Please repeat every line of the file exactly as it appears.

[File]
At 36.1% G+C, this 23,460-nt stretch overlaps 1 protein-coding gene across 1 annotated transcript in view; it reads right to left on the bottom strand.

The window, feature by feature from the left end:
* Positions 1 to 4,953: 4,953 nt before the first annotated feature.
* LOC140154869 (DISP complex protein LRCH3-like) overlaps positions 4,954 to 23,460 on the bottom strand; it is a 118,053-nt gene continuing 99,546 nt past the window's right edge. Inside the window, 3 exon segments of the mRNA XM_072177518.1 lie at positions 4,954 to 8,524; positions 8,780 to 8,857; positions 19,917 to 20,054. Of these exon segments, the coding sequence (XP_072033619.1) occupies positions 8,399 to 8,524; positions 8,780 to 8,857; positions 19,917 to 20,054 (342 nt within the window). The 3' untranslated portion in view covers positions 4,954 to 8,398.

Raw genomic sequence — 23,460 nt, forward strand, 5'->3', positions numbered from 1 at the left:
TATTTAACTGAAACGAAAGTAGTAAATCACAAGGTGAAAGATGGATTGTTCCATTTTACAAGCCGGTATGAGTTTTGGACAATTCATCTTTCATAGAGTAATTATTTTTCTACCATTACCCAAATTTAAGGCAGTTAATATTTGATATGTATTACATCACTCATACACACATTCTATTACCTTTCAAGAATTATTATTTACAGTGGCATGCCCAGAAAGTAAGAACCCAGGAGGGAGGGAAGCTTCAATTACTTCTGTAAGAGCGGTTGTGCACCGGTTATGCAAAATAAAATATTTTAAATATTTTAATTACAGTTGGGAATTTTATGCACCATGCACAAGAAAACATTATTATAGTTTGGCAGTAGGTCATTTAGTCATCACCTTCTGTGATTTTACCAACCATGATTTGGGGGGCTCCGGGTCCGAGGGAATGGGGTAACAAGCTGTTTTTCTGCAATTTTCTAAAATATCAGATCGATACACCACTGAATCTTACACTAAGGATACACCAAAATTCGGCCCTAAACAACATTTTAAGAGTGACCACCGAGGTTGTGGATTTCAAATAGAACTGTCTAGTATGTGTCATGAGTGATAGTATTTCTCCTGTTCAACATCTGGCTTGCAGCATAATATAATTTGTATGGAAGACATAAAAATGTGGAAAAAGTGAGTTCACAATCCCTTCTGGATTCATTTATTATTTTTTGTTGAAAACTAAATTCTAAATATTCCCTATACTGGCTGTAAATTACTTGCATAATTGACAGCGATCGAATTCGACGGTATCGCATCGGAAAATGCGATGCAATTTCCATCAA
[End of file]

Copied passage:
At 36.1% G+C, this 23,460-nt stretch overlaps 1 protein-coding gene across 1 annotated transcript in view; it reads right to left on the bottom strand.

The window, feature by feature from the left end:
* Positions 1 to 4,953: 4,953 nt before the first annotated feature.
* LOC140154869 (DISP complex protein LRCH3-like) overlaps positions 4,954 to 23,460 on the bottom strand; it is a 118,053-nt gene continuing 99,546 nt past the window's right edge. Inside the window, 3 exon segments of the mRNA XM_072177518.1 lie at positions 4,954 to 8,524; positions 8,780 to 8,857; positions 19,917 to 20,054. Of these exon segments, the coding sequence (XP_072033619.1) occupies positions 8,399 to 8,524; positions 8,780 to 8,857; positions 19,917 to 20,054 (342 nt within the window). The 3' untranslated portion in view covers positions 4,954 to 8,398.

Raw genomic sequence — 23,460 nt, forward strand, 5'->3', positions numbered from 1 at the left:
TATTTAACTGAAACGAAAGTAGTAAATCACAAGGTGAAAGATGGATTGTTCCATTTTACAAGCCGGTATGAGTTTTGGACAATTCATCTTTCATAGAGTAATTATTTTTCTACCATTACCCAAATTTAAGGCAGTTAATATTTGATATGTATTACATCACTCATACACACATTCTATTACCTTTCAAGAATTATTATTTACAGTGGCATGCCCAGAAAGTAAGAACCCAGGAGGGAGGGAAGCTTCAATTACTTCTGTAAGAGCGGTTGTGCACCGGTTATGCAAAATAAAATATTTTAAATATTTTAATTACAGTTGGGAATTTTATGCACCATGCACAAGAAAACATTATTATAGTTTGGCAGTAGGTCATTTAGTCATCACCTTCTGTGATTTTACCAACCATGATTTGGGGGGCTCCGGGTCCGAGGGAATGGGGTAACAAGCTGTTTTTCTGCAATTTTCTAAAATATCAGATCGATACACCACTGAATCTTACACTAAGGATACACCAAAATTCGGCCCTAAACAACATTTTAAGAGTGACCACCGAGGTTGTGGATTTCAAATAGAACTGTCTAGTATGTGTCATGAGTGATAGTATTTCTCCTGTTCAACATCTGGCTTGCAGCATAATATAATTTGTATGGAAGACATAAAAATGTGGAAAAAGTGAGTTCACAATCCCTTCTGGATTCATTTATTATTTTTTGTTGAAAACTAAATTCTAAATATTCCCTATACTGGCTGTAAATTACTTGCATAATTGACAGCGATCGAATTCGACGGTATCGCATCGGAAAATGCGATGCAATTTCCATCAA